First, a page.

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Sunk Costs—Beware!

By Hossein Noshirvani

March 2, 1962; October 19, 1987; and April 15, 1912—three seemingly unrelated dates that have a lot to do with the health and wellness industry.

I warn you, before you read any further, make sure you have a pocket full of bread crumbs because you’re going to need some help returning home on the winding road that’s my mind. Along the way, we’ll touch on economics, history, and, for good measure, philosophy.

© intheskies - Fotolia.comFirst, let’s talk about the dates:

• March 2, 1962—The day that Wilt Chamberlain sunk so many baskets, scoring 100 points in a single game.

• October 19, 1987—Better known as Black Monday, the day the stock market sunk 508 points, losing 22.61% of its value.

• April 15, 1912—The day that the Titanic sunk.

So, if you haven’t figured it out by now, this blog is about things that sunk.

What do the preceding historical examples have to do with our industry?

Simple. To open a gym, you need capital. Money, dollars, clams, dough, ducats, greenbacks, moola—whatever you call it, you need it. Because to open a facility—whether it’s a commercial gym, a hospital wellness facility, or a university rec center—you have to find the space, do the build-out, and buy the equipment to stock it.

In economic parlance, launching a serious fitness business has a high sunk cost!

So, without channeling my inner Adam Smith, or Alan Greenspan, or Scrooge McDuck, what does all this mean? To open a gym, requires a butt load of money upfront. (By the way, a butt load is an actual unit of measurement used to measure wine and other alcoholic beverages—specifically, 126 gallons … but I digress.)

Once you’ve got your club, there’s no real incremental cost for each new member you bring on. I mean, once you’ve got the space, and the equipment, and the staff, there’s no difference between having five members or six members. (Eventually, this isn’t the case, but let’s not worry about that right now).

© araraadt - Fotolia.comSo your job is to grow your member roll as quickly as possible so you can recoup your investment. Your goal is clear. Every decision you make is thoughtful and smart. And once you hit the magic number—let’s say it’s 500 members, each paying $25 a month—every membership you sell above that (501, 502, 503, etc.) is nearly 100% pure profit.

And that, unfortunately, is when bad decisions start being made. It’s odd really. After struggling, and scratching, and watching every penny that goes in or out, when you actually start making some money for yourselves, that, surprisingly, is when logic and good decision-making go bye-bye.

So, with that said, I’ve compiled a list of things that owners and operators should be doing, should be asking themselves, and should be keeping in mind.

Warranties matter. We’re not talking about undercoating for a car (we all know that’s a scam). When it comes to equipment, know and track your warranties. It can save you money, and, when the time comes to upgrade, the expense involved in having done so will pay for itself. You aren’t buying a loaf of bread for $2.99. You need to understand what it costs to keep the equipment.

Preventative medicine isn’t just for people. In a commercial setting, things break. Given the amount of wear and tear they endure, that’s to be expected. So be smart and put a system in place to keep your maintenance current. When a break occurs, track it. There are a number of systems out there that can help; Fitness EMS and Club Vitals are two that come to mind immediately.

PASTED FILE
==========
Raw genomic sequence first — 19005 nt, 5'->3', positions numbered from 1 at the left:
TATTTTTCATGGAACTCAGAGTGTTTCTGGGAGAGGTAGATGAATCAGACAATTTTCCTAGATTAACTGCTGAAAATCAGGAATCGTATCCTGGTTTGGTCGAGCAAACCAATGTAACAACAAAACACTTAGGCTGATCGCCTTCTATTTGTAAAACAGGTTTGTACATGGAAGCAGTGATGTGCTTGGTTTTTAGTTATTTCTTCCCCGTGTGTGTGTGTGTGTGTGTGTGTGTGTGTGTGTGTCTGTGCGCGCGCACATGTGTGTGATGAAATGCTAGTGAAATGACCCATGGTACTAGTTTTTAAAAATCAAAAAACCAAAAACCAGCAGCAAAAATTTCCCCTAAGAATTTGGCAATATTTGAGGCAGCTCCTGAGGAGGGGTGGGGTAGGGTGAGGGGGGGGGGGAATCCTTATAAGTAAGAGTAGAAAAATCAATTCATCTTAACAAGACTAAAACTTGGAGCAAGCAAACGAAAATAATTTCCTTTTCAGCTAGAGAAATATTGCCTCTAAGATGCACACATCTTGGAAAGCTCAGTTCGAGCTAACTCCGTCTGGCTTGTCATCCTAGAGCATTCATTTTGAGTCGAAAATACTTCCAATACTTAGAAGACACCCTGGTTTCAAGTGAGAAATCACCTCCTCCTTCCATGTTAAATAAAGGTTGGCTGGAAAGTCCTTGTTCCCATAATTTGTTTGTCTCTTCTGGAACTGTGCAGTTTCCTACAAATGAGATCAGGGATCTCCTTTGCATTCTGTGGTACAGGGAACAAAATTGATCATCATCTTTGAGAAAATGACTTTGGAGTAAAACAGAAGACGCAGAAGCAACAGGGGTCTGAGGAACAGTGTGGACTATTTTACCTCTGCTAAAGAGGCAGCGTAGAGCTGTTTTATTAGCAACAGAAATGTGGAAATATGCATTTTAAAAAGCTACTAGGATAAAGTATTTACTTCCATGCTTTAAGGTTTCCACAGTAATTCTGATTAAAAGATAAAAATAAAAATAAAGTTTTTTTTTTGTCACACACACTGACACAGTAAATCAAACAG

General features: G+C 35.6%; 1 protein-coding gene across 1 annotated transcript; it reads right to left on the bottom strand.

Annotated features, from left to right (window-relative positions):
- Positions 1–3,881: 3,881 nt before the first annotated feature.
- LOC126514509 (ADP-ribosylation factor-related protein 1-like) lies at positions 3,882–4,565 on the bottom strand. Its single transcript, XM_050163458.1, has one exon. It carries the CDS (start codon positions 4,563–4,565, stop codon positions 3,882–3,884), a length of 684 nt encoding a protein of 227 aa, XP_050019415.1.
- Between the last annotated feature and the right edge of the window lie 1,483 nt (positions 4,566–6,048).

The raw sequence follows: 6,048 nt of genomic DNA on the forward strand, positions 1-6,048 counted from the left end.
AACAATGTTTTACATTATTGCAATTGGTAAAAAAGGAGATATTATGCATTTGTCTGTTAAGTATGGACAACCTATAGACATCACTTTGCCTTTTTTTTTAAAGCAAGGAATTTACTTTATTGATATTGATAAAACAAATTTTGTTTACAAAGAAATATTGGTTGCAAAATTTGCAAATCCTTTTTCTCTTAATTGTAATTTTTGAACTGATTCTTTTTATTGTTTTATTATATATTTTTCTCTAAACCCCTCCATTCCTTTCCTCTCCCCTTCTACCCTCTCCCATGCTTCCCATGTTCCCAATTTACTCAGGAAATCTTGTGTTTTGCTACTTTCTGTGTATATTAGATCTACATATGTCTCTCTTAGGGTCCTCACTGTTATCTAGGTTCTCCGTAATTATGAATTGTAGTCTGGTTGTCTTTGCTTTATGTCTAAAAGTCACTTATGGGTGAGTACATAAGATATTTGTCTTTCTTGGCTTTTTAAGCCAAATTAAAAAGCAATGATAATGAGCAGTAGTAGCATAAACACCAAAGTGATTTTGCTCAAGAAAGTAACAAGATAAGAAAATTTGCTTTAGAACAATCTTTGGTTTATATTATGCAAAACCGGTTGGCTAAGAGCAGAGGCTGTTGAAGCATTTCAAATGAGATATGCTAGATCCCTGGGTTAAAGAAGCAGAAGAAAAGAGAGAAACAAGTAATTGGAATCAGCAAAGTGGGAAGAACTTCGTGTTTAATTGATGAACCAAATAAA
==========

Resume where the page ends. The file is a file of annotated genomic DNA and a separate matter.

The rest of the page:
Free—Nothing is free. Ever. Free is going to cost you … maybe not today, maybe not tomorrow, but eventually. And it’s going to cost you a butt load more than if you’d paid for it in the first place.

Learn to fish, because buying fish can get expensive. One of the scariest trends I’ve noticed is the outsourcing of everything. If you got into business because you didn’t want to have to do any of the real work or ever get dirty, then don’t be surprised when, at the end of the month, there’s no money left over for you.

Whether it’s replacing a deck on a treadmill, or calling a member to collect an overdue balance, if you want to maximize your profits, you or your staff—need to do the work. Can you imagine opening a restaurant, serving people meals, and, when the time comes for them to pay the bill, bringing in an outside firm to collect the cash? No, but that sort of practice has become commonplace in our industry.

• Total cost of ownership (TCO) should always be top of mind. You got into business to create long-term value, so every decision should include an analysis of long-term expenses. Among the many smart things that George Pappas, the COO of our company, George Pappas, has said is, “Long after they forget the price, they’ll remember the value.”

And last, but certainly not least …

• Your members are your most valuable asset. Every time you communicate with them, whether by phone, e-mail, text, or carrier pigeon—make it count. You can spend years building a relationship, but one bad experience can jeopardize all of your efforts—particularly today, when your members can walk across the street to another gym.

Let me be clear, I’m not advocating being a control freak—far from it. But when it comes to making decisions, think long-term. And when it comes to communicating with members, be thoughtful about who should deliver the message and how they should do so. In a competitive environment, one in which consumers have lots of choices, don’t leave anything to hope or chance.

If you consider these things, you’ll make a butt load of money.

- Hossein Noshirvani is the cofounder and executive vice president of Motionsoft, Inc., and can be reached at

Reader Comments (1)

Hossein, Well Stated! - Jay
May 16, 2013 | Unregistered CommenterJay Ablondi

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